Much of the litigation that occurs in the field of information technology results from enterprises failing to keep customer and employee information secure. Now that it is primarily stored in digital format, sensitive information is susceptible to theft on a scale unimaginable in previous generations. Hackers and other cyber criminals routinely target financial institutions, e-commerce websites, and ordinary businesses, sometimes gaining access to thousands of customers’ data all at once. This can lead to various legal claims, from government enforcement actions to class action consumer lawsuits.
Companies that have any presence on the internet should act proactively to avoid these problems. Information technology lawyers are available to audit security systems and policies, and to recommend any necessary changes. If a breach has already occurred, an experienced legal team can represent companies in investigations by the FTC or state attorneys general, and defend against civil litigation brought by private parties. Data privacy and security issues can arise at any time. To succeed in today’s business environment, it is critical to stay ahead of the curve and make safeguarding digital information a priority.
Electronic Signature Laws
Another growing area of concern for many businesses involves electronic signatures. Like digital storage, electronic signature software has the potential to dramatically streamline operations for businesses willing to embrace new technology. At the same time, care must be taken to avoid compromising sensitive customer data and/or violating government regulations on the subject. With respect to electronic signature laws, business owners should be aware of at least the following two pieces of legislation: the Uniform Electronic Transactions Act (UETA), and the Electronic Signatures in Global and National Commerce Act (ESIGN).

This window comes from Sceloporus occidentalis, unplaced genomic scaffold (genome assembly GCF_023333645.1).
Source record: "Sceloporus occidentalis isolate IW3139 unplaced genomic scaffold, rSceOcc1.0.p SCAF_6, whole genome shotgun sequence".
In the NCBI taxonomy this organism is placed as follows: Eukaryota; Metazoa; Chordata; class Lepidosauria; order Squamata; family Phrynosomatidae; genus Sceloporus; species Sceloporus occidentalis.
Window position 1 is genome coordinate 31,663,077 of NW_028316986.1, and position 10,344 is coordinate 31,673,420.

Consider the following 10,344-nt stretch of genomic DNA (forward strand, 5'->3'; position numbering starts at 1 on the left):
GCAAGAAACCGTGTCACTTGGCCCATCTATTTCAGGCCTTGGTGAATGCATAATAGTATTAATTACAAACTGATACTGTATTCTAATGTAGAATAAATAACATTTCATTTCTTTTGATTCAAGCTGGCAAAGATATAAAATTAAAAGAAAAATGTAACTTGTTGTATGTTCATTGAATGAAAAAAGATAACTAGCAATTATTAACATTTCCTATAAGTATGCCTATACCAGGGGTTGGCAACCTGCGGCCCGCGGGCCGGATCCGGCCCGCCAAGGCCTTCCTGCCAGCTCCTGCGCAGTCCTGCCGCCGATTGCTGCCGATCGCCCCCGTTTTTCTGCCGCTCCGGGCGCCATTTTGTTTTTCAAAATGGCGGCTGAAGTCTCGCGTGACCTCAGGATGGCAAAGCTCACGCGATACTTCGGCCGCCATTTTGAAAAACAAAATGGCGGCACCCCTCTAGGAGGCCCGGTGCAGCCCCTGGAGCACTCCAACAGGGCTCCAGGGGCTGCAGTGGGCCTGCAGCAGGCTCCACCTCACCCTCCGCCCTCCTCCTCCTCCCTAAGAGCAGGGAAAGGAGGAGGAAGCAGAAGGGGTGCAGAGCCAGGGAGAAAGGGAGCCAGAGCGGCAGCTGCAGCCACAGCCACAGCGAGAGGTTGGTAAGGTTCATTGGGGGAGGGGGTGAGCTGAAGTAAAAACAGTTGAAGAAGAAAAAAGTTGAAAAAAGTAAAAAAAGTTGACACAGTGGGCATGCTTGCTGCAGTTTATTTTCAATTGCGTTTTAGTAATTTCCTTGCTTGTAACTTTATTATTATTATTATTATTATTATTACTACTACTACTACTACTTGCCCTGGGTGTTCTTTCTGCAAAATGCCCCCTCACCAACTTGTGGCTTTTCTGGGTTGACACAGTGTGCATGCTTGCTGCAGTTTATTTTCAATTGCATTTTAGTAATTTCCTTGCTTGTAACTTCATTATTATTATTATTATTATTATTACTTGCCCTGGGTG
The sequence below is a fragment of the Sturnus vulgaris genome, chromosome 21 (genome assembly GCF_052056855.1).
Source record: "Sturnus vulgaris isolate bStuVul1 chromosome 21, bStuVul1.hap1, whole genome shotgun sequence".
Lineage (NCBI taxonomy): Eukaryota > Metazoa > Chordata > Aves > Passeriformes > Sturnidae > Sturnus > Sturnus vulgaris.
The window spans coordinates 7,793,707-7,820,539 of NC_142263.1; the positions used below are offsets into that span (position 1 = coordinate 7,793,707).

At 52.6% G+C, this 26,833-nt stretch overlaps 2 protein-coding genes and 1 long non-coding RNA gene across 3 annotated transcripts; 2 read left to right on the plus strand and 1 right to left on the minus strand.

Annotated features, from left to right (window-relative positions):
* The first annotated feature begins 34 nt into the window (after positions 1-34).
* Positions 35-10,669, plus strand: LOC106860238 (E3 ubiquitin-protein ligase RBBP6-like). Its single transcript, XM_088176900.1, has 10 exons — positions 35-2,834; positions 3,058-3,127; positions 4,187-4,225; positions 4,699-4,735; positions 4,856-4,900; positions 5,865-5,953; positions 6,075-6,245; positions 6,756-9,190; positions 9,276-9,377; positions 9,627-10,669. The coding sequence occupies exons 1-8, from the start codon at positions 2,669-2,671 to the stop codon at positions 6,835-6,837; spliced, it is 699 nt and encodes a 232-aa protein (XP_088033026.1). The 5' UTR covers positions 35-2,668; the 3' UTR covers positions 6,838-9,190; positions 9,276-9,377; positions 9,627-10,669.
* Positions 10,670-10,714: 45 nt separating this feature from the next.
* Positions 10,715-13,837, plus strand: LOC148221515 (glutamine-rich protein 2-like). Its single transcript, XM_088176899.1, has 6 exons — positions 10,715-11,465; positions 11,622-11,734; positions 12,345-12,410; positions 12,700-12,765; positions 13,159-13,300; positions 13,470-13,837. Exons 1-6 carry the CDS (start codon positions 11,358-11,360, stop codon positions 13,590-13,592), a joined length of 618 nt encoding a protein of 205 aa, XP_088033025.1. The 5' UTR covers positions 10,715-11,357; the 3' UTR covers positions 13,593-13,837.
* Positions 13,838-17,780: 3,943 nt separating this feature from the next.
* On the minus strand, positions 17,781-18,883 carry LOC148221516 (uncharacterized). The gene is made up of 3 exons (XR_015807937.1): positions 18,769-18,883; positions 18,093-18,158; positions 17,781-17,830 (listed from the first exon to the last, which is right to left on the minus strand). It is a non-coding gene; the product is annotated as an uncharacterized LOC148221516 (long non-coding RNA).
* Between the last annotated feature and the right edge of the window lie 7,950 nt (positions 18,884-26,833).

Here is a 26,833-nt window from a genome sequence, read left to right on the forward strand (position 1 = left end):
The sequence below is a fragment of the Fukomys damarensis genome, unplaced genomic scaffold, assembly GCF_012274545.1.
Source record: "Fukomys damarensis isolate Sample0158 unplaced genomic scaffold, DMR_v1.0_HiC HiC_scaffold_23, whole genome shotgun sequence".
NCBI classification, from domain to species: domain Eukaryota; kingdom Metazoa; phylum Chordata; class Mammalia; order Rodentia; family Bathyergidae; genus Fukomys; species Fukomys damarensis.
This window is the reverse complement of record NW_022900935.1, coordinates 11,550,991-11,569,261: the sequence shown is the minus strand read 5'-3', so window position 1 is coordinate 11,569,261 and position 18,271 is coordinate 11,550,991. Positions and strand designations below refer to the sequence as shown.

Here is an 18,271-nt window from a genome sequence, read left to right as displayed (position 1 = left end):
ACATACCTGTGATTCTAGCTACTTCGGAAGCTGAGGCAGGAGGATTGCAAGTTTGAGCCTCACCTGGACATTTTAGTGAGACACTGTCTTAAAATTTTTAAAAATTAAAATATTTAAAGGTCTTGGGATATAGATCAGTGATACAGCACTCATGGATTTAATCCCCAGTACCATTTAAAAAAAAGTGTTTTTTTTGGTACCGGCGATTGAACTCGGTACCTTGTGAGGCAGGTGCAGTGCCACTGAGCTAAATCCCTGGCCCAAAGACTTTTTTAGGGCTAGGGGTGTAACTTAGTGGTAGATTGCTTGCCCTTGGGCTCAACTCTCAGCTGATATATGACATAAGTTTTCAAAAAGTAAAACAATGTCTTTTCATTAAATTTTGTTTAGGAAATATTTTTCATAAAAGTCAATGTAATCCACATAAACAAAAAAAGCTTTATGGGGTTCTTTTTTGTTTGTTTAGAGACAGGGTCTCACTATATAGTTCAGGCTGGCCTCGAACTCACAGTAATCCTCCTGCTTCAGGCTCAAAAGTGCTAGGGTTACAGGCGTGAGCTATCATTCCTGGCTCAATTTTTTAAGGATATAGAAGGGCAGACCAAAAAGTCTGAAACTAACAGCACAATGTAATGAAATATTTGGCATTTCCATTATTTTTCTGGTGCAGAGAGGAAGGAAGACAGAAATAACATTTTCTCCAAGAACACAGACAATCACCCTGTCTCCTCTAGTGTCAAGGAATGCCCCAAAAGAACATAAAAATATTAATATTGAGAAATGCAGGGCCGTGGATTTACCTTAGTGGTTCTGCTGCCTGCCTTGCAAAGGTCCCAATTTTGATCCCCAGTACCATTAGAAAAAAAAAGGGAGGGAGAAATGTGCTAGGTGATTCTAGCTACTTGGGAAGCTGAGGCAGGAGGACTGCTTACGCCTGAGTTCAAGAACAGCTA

Nearly every state has adopted UETA in some form, while ESIGN was passed at the federal level. Together, these laws allow companies to replace traditional paper signature documents with electronic forms. Customers can agree to contractual terms with the click of a computer mouse, speeding up the turnaround time for a transaction considerably. However, UETA and ESIGN require businesses that use electronic signatures to comply with rules relating to customer consent disclosures, record retention, and document reproduction capabilities. Again, engaging an attorney to conduct a compliance review in this area is highly recommended.
Information Technology Attorneys
If you conduct any type of business activity online, there are information technology laws affecting you, whether you realize it or not. You need to know if your current practices are exposing your business to potential liability. To learn more, contact an information technology lawyer today.
Information Technology Law - US
- ABA - Legal Technology Resource Center